Former VW powertrain chief builds super-efficient engine

EcoMotors’ opposed-piston opposed-cylinder engine is said to be 50% more efficient than a comparable turbodiesel engine

EcoMotors’ opposed-piston opposed-cylinder engine is said to be 50% more efficient than a comparable turbodiesel engine

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It seems that the current spate of environmental consciousness encircling the globe has spawned a number of entrepreneurs wanting to cash in on the need to go greener - including legitimate operations like Tesla and its electric cars, as well as some more dodgy operations such as the proponents of hydrogen boosting. The latest company to be promoting clean technology is EcoMotors International, a group that has plans to introduce a five-seater car capable of achieving 100mpg by next year - and with claims like that we may be tempted to throw them into the same lump as the hydrogen boosters, save for the fact that the man behind the company has some very impressive credentials.

EcoMotors is run by Professor Peter Hofbauer, who worked for Volkswagen Group for two decades developing VW and Audi diesel engines. Now, the Professor has come up with a new engine design that retains the basic principles of internal combustion, but vastly improves the power density. Power density refers to a combination of factors such as weight, size, material costs, friction, fuel efficiency, emissions and heat rejection, and by improving one or all of these attributes we can improve the power density of an engine.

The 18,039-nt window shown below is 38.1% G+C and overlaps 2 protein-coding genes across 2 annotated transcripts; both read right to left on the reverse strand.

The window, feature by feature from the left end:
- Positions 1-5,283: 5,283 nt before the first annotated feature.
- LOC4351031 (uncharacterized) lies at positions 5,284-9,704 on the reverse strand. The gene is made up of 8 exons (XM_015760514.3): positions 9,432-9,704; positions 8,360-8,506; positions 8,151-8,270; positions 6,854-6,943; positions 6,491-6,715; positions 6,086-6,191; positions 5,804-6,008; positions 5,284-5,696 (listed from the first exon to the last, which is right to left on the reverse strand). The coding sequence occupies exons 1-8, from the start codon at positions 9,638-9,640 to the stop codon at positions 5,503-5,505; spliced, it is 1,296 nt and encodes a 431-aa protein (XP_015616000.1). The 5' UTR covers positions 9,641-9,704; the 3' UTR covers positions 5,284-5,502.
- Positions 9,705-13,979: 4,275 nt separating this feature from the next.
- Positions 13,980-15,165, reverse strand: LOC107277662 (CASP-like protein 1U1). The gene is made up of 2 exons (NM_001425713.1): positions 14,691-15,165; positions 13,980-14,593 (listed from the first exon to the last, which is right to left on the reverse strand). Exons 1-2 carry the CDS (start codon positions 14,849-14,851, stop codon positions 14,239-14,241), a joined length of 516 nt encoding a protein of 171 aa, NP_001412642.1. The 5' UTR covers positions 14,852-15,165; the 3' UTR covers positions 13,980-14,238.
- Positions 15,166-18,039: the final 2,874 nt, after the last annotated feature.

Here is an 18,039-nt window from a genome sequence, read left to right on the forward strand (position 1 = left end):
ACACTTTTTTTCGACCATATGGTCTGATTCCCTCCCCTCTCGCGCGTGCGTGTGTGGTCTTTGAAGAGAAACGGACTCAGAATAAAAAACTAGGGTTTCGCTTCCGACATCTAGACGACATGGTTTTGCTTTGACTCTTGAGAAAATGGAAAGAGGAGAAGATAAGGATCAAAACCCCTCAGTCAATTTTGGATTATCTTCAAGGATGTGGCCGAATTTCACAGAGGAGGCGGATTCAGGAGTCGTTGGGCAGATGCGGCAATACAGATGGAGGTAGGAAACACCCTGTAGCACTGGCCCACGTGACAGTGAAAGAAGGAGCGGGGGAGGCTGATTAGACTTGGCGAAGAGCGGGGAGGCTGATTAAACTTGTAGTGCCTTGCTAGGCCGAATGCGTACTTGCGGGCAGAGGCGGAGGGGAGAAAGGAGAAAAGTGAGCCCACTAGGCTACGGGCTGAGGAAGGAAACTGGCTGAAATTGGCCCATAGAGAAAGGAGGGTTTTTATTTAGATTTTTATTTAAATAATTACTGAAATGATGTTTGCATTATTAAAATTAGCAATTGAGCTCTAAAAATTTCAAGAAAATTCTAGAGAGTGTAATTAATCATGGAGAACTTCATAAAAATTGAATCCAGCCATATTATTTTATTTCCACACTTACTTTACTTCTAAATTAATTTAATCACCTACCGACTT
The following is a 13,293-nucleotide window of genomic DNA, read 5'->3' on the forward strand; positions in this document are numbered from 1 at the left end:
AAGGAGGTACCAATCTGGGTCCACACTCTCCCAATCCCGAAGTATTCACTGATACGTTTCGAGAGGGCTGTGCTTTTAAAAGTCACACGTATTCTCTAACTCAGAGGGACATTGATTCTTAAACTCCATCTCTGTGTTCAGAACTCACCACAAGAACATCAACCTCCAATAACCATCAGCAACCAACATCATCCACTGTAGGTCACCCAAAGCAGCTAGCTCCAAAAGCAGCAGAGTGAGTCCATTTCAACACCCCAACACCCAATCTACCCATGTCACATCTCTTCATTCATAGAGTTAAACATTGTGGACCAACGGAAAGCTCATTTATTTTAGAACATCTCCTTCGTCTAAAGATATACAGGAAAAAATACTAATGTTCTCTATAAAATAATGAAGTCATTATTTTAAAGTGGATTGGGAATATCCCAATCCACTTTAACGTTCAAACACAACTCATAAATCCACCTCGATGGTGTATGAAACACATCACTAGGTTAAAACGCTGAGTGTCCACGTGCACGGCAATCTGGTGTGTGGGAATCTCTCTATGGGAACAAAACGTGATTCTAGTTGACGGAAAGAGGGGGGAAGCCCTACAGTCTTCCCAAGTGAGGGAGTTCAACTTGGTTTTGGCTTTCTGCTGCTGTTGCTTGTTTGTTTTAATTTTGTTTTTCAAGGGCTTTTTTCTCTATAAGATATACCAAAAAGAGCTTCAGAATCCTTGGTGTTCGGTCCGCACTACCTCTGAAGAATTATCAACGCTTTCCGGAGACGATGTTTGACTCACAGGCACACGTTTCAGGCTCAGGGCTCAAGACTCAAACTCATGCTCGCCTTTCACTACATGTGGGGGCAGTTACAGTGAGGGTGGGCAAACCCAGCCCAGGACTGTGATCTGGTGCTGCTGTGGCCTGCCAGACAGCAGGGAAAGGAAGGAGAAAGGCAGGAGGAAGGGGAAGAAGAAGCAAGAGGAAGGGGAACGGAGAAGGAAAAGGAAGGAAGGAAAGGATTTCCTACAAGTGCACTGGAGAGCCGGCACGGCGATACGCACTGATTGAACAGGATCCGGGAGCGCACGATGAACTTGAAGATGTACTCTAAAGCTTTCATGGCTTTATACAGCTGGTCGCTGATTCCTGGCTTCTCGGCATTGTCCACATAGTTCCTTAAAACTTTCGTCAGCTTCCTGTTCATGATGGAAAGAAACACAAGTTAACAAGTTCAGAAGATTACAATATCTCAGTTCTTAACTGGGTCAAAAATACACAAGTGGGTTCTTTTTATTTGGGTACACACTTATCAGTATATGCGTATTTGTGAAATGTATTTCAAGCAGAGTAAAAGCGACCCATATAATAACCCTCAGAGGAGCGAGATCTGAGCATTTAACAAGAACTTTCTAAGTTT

According to Hofbauer, a new opposed-piston opposed-cylinder (OPOC) engine design that he has come up with is 30% lighter, one-quarter the size and achieves 50% better fuel economy compared to today's state-of-the-art conventional turbo-diesel engines. Of course, such a bold claim will invite skepticism, and Hofbauer explains how the engine works on the EcoMotors website ( Apparently, the engine operates on the twin-cycle principle, generating one power stroke per crank revolution per cylinder. It comprises two opposing cylinders per module, with a crankshaft between them, and each cylinder has two pistons moving in opposite directions. This innovative design configuration eliminates the cylinder-head and valve-train components of conventional engines, offering an efficient, compact and simple core engine structure. The result is an engine family that is claimed to be lighter, more efficient and economical, with lower exhaust emissions compared with conventional designs.

Hofbauer has also developed an electronically controlled turbocharger that he claims effectively eliminates turbo lag because the electric motor provides much faster turbine response, and also provides boost when there is low energy from the exhaust flow.

Whether or not the claims are plausible remains to be tested by independent bodies, but if Hofbauer's engine design lives up to the hype then it will be interesting to see how this technology could contribute to future cars.
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